By Minister Rodney Muhammad
Blessed are the poor.
People tend to interpret this Bible verse to mean that God has blessed the poor, but that’s not the case. Jesus said, “blessed are the poor in spirit,” There’s a perception that people tend to interpret that phrase as Jesus saying that the poor were blessed, but that’s not what he said.
That difference is why I’ve entitled this piece “Blessed are the Poor.” I wanted to clarify that point. There’s a big difference between what some think Jesus said, and what is actually going on. Let’s make sure we understand that.
The sad fact is that one out of every four people in Philadelphia are living in poverty. The city’s current poverty rate has increased to 27 percent over the last eight years. Deep poverty, meaning that a family of three is trying to survive on an annual income of $9,700 has increased to 12.2 percent, twice the national average.
Work would be a good place to start since it’s believed that having a job is the best remedy for poverty.
If you believe that, you’re wrong.
We’re finding that many of the poor are working, but at just above $7 an hour, they’re still hungry and are sometimes living outdoors. The fight is not just to find work, but also to find work that plays a living wage. As the inequality gap widens, the life chances for many are slipping away. When globalization took manufacturing jobs abroad, that worked to destabilize once vibrant areas of manufacturing. Companies are hesitant to settle in cities that can’t provide a skilled work force. Technical advanced jobs and service industry professions are more the order work left to us.
Among the 185,000 Philadelphians in deep poverty are 60,000 children. Needless to say, that has an adverse effect on learning. Sixty percent of children in poverty qualify for child-care subsidies and most daycare centers in Philadelphia don’t qualify. The average child in Philadelphia starts school two years or more behind academically, crippling their chances to gain meaningful employment later in life. Studies in the achievement gap show poverty in zip codes that promise quality development delays to scores of children.
It’s easy to see that huge gaps in education, and huge gaps in income will result in wealth inequality. Blacks represent 44 percent of the city’s population and nearly one-third of the city’s poverty rate. The steep climb we face to change these statistics requires a focused fight for inclusion in the robust economic activity taking place throughout the city. Returning to the classroom to qualify for better jobs is not an option, but a duty for many of us. After attending primary and secondary school, there is no reason why Philadelphians should be falling short of the academic requirements needed to pass the entry exams needed to enter, for example, the building trades. The health care industry is almost bullet proof from an unemployment standpoint. There are several career paths just waiting for us to be certified in that don’t require years of training.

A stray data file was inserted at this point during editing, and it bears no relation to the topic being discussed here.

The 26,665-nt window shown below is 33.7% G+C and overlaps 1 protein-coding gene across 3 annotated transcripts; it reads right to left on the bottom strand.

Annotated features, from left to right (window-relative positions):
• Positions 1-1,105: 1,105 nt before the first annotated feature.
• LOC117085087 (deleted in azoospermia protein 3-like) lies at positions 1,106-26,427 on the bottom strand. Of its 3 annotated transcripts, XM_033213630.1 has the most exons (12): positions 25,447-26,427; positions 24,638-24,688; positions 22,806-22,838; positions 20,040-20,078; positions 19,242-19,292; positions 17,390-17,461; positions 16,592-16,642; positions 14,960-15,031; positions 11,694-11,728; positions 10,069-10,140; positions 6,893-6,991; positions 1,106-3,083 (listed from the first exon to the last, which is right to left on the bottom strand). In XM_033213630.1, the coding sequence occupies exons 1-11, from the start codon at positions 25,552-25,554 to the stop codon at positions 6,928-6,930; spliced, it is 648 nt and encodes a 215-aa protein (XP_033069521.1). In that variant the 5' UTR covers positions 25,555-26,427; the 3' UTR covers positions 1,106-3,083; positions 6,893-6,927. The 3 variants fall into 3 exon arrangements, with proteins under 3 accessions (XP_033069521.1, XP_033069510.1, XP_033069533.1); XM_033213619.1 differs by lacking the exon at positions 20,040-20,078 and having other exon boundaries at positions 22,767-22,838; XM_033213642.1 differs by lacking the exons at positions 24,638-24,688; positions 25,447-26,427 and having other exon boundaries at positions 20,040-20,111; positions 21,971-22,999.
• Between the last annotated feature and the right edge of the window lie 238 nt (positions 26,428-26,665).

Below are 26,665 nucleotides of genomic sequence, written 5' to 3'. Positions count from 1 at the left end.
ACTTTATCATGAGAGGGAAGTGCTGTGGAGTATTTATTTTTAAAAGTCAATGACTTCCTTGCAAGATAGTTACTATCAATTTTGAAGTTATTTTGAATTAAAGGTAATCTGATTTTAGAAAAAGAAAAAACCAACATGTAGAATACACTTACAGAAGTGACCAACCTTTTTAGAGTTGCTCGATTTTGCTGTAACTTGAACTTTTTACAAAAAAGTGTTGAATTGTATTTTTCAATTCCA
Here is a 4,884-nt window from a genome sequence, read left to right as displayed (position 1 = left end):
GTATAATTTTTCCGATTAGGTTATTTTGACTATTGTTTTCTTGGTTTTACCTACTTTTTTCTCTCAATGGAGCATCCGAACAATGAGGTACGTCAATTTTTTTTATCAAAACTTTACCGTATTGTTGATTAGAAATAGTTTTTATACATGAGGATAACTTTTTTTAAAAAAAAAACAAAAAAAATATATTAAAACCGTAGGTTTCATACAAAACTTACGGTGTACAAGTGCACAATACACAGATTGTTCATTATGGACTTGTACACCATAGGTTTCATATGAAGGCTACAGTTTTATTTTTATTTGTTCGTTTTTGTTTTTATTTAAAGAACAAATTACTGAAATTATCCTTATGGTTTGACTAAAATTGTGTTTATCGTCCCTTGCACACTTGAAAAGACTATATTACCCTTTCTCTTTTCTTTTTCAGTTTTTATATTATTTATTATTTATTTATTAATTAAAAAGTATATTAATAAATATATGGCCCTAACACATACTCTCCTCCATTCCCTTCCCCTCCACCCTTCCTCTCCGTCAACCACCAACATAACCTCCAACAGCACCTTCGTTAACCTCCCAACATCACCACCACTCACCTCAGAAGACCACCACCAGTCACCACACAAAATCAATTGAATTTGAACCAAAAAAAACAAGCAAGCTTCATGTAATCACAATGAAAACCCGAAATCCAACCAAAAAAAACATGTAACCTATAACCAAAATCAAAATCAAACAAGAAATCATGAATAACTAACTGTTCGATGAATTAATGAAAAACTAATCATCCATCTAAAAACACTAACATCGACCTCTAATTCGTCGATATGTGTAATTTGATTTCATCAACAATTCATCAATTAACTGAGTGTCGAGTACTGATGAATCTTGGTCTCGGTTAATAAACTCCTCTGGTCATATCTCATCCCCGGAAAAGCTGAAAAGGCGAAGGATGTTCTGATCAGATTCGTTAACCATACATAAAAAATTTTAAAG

Universal pre-K is a needed remedy, as 90 percent of a child’s brains develops between 4-5 years of age. You don’t get another chance once this critical period is squandered. Studies show that children must enter kindergarten with pre-literacy skills to get favorable outcomes. Children that benefit from early child development are shown to stay in school, have better employment prospects and escape many of the societal pitfalls and, as I call them, 20th century booby traps. The proverbial pipeline from third grade to prison must be cut.
I remember when then President Lyndon Johnson declared the “War On Poverty.” When the machine for that “war” rolled out, every dollar earmarked for the poor was split so that only one-third of the money actually went to the poor, and the other two-thirds going to pay the professionals who allegedly look after the poor. This formula only maintains people in an impoverished state with gatekeepers whose livelihood hinges on them staying that way. We need a smart policy that lifts people out of the conditions we find them in.
We cannot live our lives as if certain neighborhoods in Philadelphia don’t exist. The tourism and hospitality industry trains us to proudly expose visitors to parts of the city while leaving others out of sight. You don’t become a world-class city fixing up only certain sections of the city while neglecting others. We can’t be satisfied with a few living in opulence and larger portions of our society living in squalor.
Finally, the only thing worst than poverty is the acceptance of poverty as normal. Jesus knew that poverty was an unnatural state of living this and demonstrated that poverty is a spirit. Long before governments existed man, woman and family were here. The measure of good government is how well it serves as a steward over the family.